This will be logged even with no additional logging turned up when you mount the public store. If the 3079 includes the “EcReplStartup” function, this means the replication agent failed to start and no new changes will be broadcast until the problem is corrected and the store is mounted again.

 

Hierarchy replication is also vulnerable to certain permissions problems when Exchange 5.5 public stores are present in the organization. When an Exchange 2000 or 2003 server sends a hierarchy replication message to an Exchange 5.5 server, it must produce a ptagACLData property (the 5.5-style permissions based on legacyExchangeDN) from the ptagNTSD property (the 2000-style permissions based on SID). This means each SID must be converted to a legacyExchangeDN. This SID to legacyExchangeDN conversion can fail for several reasons. For instance, if a SID resolves to more than one user, an event like this may be generated:

 

Event ID: 9528

Category: General

Source: MSExchangeIS

Type: Error

Description:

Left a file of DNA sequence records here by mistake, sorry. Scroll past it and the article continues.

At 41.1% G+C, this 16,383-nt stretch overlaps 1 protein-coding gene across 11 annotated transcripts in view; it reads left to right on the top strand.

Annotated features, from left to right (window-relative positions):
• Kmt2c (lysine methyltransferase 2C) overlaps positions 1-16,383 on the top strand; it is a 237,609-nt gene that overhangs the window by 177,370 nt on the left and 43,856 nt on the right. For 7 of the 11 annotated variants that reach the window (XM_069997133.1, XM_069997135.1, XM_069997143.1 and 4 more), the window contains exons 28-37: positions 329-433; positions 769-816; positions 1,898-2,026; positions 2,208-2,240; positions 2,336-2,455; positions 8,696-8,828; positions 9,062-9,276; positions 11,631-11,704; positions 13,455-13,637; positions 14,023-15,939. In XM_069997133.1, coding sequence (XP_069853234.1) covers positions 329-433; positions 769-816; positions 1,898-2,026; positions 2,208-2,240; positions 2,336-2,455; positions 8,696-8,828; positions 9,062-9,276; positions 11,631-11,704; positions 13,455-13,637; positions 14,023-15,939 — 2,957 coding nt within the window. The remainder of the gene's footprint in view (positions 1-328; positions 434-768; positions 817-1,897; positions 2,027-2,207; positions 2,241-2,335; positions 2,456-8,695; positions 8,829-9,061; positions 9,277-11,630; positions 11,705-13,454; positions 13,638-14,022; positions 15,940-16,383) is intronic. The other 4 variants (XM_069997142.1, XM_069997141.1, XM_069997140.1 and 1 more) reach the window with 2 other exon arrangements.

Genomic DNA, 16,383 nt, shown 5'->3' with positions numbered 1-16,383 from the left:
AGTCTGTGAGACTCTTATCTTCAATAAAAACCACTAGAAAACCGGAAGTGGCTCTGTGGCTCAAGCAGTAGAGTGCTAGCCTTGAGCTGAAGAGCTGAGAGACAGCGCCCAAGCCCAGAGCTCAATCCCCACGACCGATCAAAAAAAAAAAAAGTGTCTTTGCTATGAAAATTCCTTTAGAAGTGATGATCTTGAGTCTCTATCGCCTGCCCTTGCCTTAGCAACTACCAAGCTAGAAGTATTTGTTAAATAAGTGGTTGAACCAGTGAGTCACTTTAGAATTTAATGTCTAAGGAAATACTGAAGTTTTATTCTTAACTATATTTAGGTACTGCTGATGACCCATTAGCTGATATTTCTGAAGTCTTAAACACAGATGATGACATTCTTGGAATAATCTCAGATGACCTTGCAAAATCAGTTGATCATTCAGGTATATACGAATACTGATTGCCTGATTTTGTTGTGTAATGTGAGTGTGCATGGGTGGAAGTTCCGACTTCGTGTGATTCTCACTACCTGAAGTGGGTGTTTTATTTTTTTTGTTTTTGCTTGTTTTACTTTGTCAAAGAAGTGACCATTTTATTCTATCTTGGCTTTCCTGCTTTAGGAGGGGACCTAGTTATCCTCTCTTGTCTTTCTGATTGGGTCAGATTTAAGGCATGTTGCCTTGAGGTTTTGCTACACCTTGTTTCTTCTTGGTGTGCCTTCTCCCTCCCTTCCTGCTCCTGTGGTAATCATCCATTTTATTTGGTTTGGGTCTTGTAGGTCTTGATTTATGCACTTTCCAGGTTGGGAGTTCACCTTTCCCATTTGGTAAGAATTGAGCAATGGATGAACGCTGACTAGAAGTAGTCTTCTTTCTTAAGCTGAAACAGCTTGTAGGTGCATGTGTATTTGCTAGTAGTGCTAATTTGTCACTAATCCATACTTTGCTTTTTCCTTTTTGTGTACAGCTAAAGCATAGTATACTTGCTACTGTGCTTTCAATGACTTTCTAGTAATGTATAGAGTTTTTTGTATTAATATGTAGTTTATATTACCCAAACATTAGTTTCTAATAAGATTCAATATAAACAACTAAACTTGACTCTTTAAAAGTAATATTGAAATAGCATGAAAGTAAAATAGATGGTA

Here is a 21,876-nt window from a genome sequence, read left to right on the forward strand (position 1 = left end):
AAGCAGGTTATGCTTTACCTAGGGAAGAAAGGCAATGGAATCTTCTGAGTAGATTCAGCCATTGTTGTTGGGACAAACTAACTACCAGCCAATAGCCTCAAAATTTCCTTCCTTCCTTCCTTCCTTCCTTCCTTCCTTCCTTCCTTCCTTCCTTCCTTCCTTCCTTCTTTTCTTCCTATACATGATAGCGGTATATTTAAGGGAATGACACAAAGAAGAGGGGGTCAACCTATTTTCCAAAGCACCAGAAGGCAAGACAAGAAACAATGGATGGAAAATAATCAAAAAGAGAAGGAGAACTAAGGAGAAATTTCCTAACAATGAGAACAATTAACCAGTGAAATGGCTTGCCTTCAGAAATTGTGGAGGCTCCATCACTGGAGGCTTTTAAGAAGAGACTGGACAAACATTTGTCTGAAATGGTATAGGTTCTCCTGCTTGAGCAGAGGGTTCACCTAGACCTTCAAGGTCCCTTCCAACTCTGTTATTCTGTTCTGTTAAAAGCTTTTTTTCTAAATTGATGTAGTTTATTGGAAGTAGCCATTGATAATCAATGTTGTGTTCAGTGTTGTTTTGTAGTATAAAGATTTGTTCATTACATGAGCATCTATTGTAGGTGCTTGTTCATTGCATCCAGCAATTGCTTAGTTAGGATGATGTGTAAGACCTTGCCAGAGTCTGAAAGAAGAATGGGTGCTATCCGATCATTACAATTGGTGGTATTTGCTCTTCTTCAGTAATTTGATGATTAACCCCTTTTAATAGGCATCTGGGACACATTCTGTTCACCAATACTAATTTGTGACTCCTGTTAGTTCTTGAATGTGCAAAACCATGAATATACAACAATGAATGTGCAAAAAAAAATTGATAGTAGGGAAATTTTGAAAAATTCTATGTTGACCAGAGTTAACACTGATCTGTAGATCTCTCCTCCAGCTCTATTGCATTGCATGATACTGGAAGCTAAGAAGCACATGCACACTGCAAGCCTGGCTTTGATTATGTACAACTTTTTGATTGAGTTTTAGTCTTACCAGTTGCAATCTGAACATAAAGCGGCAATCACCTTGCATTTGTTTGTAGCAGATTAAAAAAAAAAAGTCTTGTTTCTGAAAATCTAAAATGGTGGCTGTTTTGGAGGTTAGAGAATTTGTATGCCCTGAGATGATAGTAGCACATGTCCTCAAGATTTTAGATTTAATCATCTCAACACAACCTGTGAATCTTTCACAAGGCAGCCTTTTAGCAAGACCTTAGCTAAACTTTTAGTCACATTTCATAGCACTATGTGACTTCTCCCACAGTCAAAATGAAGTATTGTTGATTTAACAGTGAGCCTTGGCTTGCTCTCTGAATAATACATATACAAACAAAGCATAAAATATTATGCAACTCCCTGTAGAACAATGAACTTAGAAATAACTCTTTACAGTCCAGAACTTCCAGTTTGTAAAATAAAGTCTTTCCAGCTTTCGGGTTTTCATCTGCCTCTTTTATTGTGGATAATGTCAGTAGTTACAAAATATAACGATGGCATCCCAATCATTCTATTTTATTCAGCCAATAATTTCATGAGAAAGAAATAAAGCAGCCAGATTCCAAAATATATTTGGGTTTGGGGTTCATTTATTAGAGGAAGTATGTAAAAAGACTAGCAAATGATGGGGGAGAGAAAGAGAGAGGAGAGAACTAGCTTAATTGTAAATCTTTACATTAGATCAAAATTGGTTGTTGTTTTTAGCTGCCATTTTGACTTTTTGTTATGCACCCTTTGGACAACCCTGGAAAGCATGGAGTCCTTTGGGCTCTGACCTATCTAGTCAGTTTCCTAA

The SID S-1-5-21-408248388-469072634-37170099-1391 was found on 2 users in the DS, so the store cannot map this SID to a unique user.

 

The users involved are:

/DC=com/DC=company/CN=Users/CN=User1

/DC=com/DC=company/CN=Users/CN=User2

 

Since the SID can’t be converted to a legacyExchangeDN, the store will fail to generate an outbound hierarchy broadcast message.

 

2. Was the message addressed to the server that didn’t receive the change?

 

If the originating server generated the outbound message, the next step is to be sure it was addressed to the server that didn’t receive the data. The easiest way to verify this is to track the message. In message tracking, you can just track the message ID that was reported in the outbound replication event. In the Message History window, the To: line will be visible. If the store that didn’t receive the changes is not listed here, then again the focus should be on the originating server. Does it see that server in the organization? Does that server have email addresses on its public store object? Does the originating server see that store in the replica list on the folder in question?

 

3. Did the message make it to the destination server?